Oscar-winning actress, professional model, daughter of Academy Award-winning actor Jon Voight, and listed on countless “most beautiful women” lists, Angelina Jolie trained and performed at the Lee Strasberg Theatre Institute following her mother Marcheline Bertrand, who had studied with Lee Strasberg directly. A mother to six children and a natural beauty both inside and out, she needs no introduction as a humanitarian spokesperson.
Jolie first became personally aware of worldwide humanitarian crises while filming Tomb Raider in Cambodia. She eventually turned to The Office of the United Nations High Commissioner for Refugees (UNHCR), the agency mandated to lead and co-ordinate international action to protect refugees and resolve refugee problems worldwide, for more information on international trouble spots.
Since 2001, Jolie has been on field missions around the world and met with refugees and internally displaced persons in more than 20 countries, including Sierra Leone, Tanzania, Cambodia, Pakistan, Thailand, Ecuador, Kosovo, Kenya, Namibia, Sri Lanka, North Caucasus, Jordan, Egypt, New Delhi, Costa Rica, Chad, Syria, and Iraq, to name a few, and most recently visited earthquake victims in Haiti on her latest trip to help survivors of conflict and natural disaster.
The Jolie-Pitt Foundation, dedicated to eradicating extreme rural poverty, protecting natural resources and conserving wildlife, donated $1 million to Doctors Without Borders, an international medical humanitarian organization created by doctors and journalists in France in 1971. The organization provides aid in nearly 60 countries to people whose survival is threatened by violence, neglect, or catastrophe, primarily due to armed conflict, epidemics, malnutrition, exclusion from health care, or natural disasters, for emergency medical assistance to help victims of the Haiti earthquake.
Asked what she hoped to accomplish meeting with refugees and internally displaced persons in more than 20 countries, she stated, “Awareness of the plight of these people. I think they should be commended for what they have survived, not looked down upon.”
In 2001 Jolie was recognized and named a UNHCR Goodwill Ambassador at UNHCR headquarters in Geneva, to help educate the public not only about the plight of refugees, but also about the perseverance and courage they show in overcoming all odds to rebuild their lives.
In 2003, Jolie was the first recipient of the newly created Citizen of the World Award given out by the United Nations Correspondents Association to those who have made a significant contribution. It was initiated in 2003, in honor of Brazilian diplomat Sergio Vieira de Mello, the UN High Commissioner for Human Rights, who was killed in the 2003 bombing of the UN headquarters in Iraq. In 2005, Jolie was awarded the Global Humanitarian Award by the United Nations Association of the USA for her work with UNHCR and with refugees. That same year, Cambodia’s King Norodom Sihamoni awarded Jolie Cambodian citizenship for her conservation work in the country.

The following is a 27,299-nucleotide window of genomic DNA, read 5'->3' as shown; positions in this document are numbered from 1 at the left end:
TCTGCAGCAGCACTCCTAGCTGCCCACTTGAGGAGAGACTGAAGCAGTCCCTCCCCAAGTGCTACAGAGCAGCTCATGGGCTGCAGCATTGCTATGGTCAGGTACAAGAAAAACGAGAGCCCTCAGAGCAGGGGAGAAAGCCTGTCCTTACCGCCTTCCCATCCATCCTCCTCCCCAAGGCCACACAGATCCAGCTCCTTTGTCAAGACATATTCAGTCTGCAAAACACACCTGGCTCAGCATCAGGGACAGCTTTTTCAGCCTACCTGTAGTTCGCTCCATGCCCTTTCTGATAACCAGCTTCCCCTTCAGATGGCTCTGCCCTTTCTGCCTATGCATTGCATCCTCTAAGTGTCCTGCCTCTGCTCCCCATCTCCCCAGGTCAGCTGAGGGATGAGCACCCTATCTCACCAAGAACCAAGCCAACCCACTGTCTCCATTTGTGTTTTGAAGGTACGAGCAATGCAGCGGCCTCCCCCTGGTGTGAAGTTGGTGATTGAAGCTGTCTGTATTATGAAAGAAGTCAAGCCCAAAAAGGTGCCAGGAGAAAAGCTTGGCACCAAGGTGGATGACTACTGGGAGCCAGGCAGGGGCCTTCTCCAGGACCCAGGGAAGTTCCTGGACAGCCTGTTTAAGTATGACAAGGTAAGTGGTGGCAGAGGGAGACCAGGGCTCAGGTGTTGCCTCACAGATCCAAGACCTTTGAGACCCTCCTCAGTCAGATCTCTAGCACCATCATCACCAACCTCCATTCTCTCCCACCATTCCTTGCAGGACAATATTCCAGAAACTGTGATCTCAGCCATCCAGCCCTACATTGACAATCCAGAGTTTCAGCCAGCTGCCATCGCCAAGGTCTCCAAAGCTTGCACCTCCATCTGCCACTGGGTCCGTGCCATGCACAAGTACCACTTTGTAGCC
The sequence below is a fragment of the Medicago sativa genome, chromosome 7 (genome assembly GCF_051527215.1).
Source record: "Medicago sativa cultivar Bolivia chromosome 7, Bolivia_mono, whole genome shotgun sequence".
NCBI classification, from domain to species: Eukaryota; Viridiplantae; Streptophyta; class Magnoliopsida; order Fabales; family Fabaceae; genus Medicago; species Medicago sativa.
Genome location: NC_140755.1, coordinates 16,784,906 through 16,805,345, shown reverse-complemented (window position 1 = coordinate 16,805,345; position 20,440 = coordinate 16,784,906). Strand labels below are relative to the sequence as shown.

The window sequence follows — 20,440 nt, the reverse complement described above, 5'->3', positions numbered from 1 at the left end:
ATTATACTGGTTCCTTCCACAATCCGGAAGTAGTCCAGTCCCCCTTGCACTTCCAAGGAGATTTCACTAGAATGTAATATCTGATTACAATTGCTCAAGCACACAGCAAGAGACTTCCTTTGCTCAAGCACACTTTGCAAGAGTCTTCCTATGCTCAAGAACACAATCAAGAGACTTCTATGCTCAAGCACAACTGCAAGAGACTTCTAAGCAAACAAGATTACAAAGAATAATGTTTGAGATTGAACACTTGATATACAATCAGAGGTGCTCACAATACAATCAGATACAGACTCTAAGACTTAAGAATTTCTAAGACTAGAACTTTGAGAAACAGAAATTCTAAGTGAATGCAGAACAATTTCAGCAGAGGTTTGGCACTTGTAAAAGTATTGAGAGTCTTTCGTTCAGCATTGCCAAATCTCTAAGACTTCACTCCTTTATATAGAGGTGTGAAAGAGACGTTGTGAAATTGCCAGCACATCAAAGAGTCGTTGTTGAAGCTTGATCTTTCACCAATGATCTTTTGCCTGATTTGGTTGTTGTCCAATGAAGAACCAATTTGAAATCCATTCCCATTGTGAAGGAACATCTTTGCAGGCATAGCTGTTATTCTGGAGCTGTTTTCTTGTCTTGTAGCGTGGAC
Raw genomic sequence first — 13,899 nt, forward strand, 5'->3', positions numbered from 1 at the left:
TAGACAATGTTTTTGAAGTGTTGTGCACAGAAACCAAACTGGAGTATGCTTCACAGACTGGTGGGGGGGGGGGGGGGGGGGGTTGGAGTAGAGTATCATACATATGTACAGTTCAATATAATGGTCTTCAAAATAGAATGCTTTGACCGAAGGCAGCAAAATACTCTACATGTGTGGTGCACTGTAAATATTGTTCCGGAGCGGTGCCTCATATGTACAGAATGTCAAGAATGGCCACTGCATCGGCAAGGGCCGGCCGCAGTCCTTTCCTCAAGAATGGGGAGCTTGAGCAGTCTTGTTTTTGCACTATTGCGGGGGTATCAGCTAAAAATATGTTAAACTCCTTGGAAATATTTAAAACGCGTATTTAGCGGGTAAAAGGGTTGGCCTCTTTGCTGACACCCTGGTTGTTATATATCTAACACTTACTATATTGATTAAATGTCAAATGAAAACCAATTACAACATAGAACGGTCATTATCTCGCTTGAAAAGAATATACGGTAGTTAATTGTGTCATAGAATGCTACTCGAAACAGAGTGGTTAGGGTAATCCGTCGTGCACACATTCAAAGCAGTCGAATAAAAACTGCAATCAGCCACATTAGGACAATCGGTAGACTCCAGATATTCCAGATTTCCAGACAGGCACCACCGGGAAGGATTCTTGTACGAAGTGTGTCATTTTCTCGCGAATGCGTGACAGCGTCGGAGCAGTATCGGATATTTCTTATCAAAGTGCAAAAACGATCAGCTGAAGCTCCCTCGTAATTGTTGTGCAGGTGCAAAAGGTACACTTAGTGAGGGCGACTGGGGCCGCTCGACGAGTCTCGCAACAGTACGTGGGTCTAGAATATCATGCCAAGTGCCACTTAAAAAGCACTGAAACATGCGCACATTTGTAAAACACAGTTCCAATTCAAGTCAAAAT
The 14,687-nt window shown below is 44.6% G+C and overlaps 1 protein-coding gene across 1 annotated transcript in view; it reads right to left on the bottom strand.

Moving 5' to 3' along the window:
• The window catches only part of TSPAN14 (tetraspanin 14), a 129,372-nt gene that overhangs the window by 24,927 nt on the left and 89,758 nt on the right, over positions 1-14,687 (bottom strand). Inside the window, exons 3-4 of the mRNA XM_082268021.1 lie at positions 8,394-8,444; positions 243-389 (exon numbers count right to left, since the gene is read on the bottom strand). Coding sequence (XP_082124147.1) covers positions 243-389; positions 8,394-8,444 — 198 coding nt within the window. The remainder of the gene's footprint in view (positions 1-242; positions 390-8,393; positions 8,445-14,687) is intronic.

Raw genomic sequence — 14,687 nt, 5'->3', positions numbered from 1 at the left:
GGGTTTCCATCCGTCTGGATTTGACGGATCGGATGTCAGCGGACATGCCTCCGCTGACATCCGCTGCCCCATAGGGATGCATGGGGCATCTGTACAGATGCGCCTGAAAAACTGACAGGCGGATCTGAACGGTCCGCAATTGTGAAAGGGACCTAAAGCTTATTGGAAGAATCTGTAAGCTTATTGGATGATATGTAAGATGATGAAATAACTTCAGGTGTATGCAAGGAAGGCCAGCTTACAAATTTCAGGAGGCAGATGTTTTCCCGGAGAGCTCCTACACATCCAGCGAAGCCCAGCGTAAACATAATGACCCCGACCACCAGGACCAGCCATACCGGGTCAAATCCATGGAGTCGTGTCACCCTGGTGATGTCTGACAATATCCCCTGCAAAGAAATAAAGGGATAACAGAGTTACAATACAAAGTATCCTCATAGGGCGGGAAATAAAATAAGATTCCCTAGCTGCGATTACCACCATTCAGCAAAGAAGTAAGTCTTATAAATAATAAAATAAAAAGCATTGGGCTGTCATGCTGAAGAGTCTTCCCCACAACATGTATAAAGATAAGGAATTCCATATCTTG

Overtime, Jolie has become more involved in promoting humanitarian causes on a political level. She has regularly attended World Refugee Day in Washington, D.C., dedicated to raising awareness of the situation of refugees throughout the world, and she was an invited speaker at the World Economic Forum, an annual meeting in Davos, Switzerland which brings together top business leaders, international political leaders, selected intellectuals and journalists to discuss the most pressing issues facing the world including health and the environment in 2005 and 2006. Jolie began lobbying humanitarian interests in the U.S. capital, where she met with members of Congress at least 20 times from 2003.
Jolie also co-chairs the Education Partnership for Children of Conflict, which helps fund education programs for children affected by conflict. Founded in 2006 at the Clinton Global Initiative, annual meetings have brought together more than 100 current and former heads of state, 14 Nobel Peace Prize winners, hundreds of leading global CEOs, major philanthropists and foundation heads, directors of the most effective non-governmental organizations, and prominent members of the media. In 2007, 19 organizations made a commitment worth $148 million to educate 350,000 of the children out-of-school in conflict areas and help improve the quality of schooling for nearly 700,000 additional children.
Goodwill Ambassador for UNHCR.
Jolie is on the board of advisors for the Yéle Haiti Foundation, and with Brad Pitt took time to help Wyclef Jean with his Clean Streets project. Jolie also arranged a deal with People Magazine allowing them to print the first picture showing her visibly pregnant in exchange for a $500,000 donation to the charity.
Angelina has been travelling to refugee camps around the world since filming Tomb Raider. During her missions she has visited places including Sudan’s war-torn Darfur, Sierra Leone, Cambodia and Tanzania. She also visited Afghan refugees in Pakistan and donated $1 million to help.
Jolie is known to cover all of her costs while on missions, and shares the working and living conditions as the UNHCR field staff.
Jolie published Notes from My Travels, a collection of journal entries that chronicle her early field missions (2001-2002) with proceeds benefitting UNHCR.
According to tax records, Angelina Jolie and Brad Pitt donated more than $8 million to charity in 2006 alone.
In January, 2008, Jolie and her brother, James Haven, marked the first anniversary of their mother’s death from ovarian cancer by making an undisclosed donation to the Cedars-Sinai Medical Center in Los Angeles.
In May, 2014, she made a $50,000 donation to the Red Cross flood relief efforts in Bosnia and Herzegovina and Serbia.